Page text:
Procurement: January 19, 2001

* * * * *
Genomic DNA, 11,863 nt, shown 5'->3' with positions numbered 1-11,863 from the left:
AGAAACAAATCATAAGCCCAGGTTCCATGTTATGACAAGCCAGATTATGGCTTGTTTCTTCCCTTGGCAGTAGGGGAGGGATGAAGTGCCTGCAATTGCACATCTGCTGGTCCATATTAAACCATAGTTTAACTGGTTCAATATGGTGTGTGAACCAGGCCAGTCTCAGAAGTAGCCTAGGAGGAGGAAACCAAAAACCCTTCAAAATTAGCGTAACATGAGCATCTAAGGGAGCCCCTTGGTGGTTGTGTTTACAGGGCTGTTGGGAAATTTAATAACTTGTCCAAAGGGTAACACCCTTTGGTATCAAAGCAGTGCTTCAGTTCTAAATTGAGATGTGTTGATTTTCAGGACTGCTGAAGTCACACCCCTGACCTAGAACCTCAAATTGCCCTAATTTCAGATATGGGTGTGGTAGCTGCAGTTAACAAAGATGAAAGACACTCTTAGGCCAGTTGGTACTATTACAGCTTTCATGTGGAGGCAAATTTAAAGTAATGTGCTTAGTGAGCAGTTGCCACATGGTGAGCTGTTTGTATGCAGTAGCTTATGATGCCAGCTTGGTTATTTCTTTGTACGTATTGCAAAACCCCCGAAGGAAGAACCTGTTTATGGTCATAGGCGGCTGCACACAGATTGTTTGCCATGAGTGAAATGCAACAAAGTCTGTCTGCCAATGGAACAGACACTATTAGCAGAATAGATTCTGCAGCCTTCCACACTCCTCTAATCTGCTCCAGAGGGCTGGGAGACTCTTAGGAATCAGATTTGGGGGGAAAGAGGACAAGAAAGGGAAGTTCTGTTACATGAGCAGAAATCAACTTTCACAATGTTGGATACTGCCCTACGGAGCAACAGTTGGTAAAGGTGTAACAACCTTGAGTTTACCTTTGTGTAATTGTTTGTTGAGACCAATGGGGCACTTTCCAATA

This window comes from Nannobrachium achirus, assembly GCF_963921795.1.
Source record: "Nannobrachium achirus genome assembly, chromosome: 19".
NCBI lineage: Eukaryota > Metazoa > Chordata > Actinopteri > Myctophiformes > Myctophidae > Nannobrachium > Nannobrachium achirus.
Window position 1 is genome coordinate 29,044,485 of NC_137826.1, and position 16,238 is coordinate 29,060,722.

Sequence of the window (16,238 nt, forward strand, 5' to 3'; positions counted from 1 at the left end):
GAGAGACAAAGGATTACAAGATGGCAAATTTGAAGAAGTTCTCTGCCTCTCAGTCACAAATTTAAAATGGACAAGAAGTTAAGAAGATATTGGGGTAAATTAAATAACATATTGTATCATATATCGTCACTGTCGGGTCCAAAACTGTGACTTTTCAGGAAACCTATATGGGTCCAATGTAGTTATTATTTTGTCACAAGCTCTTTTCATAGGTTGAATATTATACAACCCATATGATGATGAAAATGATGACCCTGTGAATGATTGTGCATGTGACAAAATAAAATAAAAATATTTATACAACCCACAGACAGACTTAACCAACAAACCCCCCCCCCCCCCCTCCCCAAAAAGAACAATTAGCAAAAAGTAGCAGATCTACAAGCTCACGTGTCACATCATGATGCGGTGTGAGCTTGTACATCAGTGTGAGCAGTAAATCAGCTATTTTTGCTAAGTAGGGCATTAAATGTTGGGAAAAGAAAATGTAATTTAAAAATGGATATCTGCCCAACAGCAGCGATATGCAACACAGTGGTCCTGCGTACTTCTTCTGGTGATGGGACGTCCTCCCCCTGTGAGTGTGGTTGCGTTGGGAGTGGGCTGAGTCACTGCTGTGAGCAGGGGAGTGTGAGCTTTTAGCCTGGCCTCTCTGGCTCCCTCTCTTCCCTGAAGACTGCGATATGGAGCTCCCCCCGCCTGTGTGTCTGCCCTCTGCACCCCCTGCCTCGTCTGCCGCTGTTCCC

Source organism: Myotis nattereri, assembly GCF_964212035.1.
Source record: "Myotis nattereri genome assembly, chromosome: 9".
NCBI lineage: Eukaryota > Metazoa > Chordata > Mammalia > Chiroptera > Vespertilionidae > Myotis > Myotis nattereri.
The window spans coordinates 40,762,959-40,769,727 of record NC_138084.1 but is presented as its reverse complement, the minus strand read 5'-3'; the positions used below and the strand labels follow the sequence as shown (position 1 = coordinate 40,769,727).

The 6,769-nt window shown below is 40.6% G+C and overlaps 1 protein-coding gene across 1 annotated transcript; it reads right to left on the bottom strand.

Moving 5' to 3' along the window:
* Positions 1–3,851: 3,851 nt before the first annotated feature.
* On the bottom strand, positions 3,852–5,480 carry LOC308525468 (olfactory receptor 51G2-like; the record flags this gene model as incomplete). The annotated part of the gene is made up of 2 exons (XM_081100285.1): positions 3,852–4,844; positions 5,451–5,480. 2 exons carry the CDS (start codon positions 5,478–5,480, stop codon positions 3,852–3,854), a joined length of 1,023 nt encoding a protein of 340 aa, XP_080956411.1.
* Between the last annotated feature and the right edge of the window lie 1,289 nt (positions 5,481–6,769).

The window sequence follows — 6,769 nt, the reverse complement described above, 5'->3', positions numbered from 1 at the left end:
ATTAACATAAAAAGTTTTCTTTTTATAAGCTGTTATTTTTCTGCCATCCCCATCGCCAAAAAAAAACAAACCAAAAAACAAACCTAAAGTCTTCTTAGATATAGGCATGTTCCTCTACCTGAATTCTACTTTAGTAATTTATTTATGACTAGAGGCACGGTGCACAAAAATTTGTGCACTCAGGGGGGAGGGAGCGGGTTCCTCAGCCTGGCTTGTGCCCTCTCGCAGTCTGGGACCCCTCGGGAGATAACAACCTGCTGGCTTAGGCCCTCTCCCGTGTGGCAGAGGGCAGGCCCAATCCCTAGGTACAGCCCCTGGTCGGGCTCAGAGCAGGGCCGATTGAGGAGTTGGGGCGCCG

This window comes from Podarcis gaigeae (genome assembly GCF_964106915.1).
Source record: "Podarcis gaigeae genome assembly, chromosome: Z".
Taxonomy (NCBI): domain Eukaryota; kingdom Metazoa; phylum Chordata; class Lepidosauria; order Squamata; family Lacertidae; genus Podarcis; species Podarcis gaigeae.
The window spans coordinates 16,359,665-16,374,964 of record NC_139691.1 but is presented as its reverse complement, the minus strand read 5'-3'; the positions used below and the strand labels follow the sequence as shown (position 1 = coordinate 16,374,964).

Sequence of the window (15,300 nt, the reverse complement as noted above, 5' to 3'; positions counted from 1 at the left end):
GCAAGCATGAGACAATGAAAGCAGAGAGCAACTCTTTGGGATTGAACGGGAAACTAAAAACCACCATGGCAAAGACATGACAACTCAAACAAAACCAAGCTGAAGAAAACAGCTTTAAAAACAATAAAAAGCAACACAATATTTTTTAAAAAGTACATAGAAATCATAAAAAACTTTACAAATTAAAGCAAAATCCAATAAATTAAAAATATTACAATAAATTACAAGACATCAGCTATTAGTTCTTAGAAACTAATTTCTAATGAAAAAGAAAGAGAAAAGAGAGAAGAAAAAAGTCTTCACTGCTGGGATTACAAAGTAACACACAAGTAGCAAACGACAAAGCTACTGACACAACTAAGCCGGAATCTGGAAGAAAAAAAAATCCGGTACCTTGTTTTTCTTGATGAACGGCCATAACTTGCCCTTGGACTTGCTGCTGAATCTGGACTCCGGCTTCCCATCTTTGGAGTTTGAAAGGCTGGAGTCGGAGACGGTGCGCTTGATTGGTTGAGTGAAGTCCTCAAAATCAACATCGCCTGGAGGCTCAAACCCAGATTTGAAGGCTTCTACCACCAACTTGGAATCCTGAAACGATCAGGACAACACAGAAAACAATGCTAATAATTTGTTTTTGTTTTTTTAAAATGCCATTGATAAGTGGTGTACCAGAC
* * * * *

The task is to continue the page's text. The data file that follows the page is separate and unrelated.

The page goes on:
Industrial offsets are a necessary evil of selling weapons these days. The general idea is that to sell a country $500 million worth of your airplanes, you have to agree to buy some amount of that nation's products (which the buying contractor then has to find a market for). This is often seen as the only way to secure a contract, as buying nations often include such a requirement in their request for bids. Sometimes a nation wants equal dollars; in a few cases they actually demand that the selling contractor buy more of their products than they buy in weapons. A growing trend in offsets, however, is demanding that the contractor buy items from the purchasing country which are related to the weapons (or at least the general concept of aerospace and military technology). In this way, the buying nation not only gets its money back, but gets its own weapons industry upgraded by the profits on the purchases (and the technology which the selling contractor is forced to hand over so that the customer can make and sell things that the contractor makes itself). The offset concept is purely a long-term political decision. The buying nation does not save money; the weapons would always be cheaper if they simply took the lowest or best bid for whatever kind of weapons they wanted.--Stephen V Cole 




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